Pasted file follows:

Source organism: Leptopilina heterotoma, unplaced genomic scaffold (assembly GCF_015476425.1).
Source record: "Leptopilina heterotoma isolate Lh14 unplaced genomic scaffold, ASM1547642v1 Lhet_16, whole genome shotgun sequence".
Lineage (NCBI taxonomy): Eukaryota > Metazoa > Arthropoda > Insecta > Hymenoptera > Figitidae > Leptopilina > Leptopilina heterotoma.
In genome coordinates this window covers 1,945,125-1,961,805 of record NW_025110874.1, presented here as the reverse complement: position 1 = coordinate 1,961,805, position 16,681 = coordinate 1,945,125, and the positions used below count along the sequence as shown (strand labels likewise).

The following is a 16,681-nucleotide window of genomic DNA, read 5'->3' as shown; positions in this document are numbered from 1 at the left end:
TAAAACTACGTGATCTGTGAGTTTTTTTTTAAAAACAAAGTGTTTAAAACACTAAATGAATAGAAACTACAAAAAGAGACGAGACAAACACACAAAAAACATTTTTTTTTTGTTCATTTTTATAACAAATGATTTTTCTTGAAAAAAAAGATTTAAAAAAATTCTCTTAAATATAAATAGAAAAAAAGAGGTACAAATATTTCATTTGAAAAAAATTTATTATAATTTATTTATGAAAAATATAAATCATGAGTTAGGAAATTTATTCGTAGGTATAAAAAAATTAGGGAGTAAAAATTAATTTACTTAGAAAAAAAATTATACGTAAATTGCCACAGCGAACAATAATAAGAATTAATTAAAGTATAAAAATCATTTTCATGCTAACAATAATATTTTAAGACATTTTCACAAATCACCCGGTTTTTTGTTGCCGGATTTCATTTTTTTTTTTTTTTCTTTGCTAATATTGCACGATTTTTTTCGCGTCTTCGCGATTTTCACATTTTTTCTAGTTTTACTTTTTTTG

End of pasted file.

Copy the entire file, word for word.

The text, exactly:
Source organism: Leptopilina heterotoma, unplaced genomic scaffold (assembly GCF_015476425.1).
Source record: "Leptopilina heterotoma isolate Lh14 unplaced genomic scaffold, ASM1547642v1 Lhet_16, whole genome shotgun sequence".
Lineage (NCBI taxonomy): Eukaryota > Metazoa > Arthropoda > Insecta > Hymenoptera > Figitidae > Leptopilina > Leptopilina heterotoma.
In genome coordinates this window covers 1,945,125-1,961,805 of record NW_025110874.1, presented here as the reverse complement: position 1 = coordinate 1,961,805, position 16,681 = coordinate 1,945,125, and the positions used below count along the sequence as shown (strand labels likewise).

The following is a 16,681-nucleotide window of genomic DNA, read 5'->3' as shown; positions in this document are numbered from 1 at the left end:
TAAAACTACGTGATCTGTGAGTTTTTTTTTAAAAACAAAGTGTTTAAAACACTAAATGAATAGAAACTACAAAAAGAGACGAGACAAACACACAAAAAACATTTTTTTTTTGTTCATTTTTATAACAAATGATTTTTCTTGAAAAAAAAGATTTAAAAAAATTCTCTTAAATATAAATAGAAAAAAAGAGGTACAAATATTTCATTTGAAAAAAATTTATTATAATTTATTTATGAAAAATATAAATCATGAGTTAGGAAATTTATTCGTAGGTATAAAAAAATTAGGGAGTAAAAATTAATTTACTTAGAAAAAAAATTATACGTAAATTGCCACAGCGAACAATAATAAGAATTAATTAAAGTATAAAAATCATTTTCATGCTAACAATAATATTTTAAGACATTTTCACAAATCACCCGGTTTTTTGTTGCCGGATTTCATTTTTTTTTTTTTTTCTTTGCTAATATTGCACGATTTTTTTCGCGTCTTCGCGATTTTCACATTTTTTCTAGTTTTACTTTTTTTG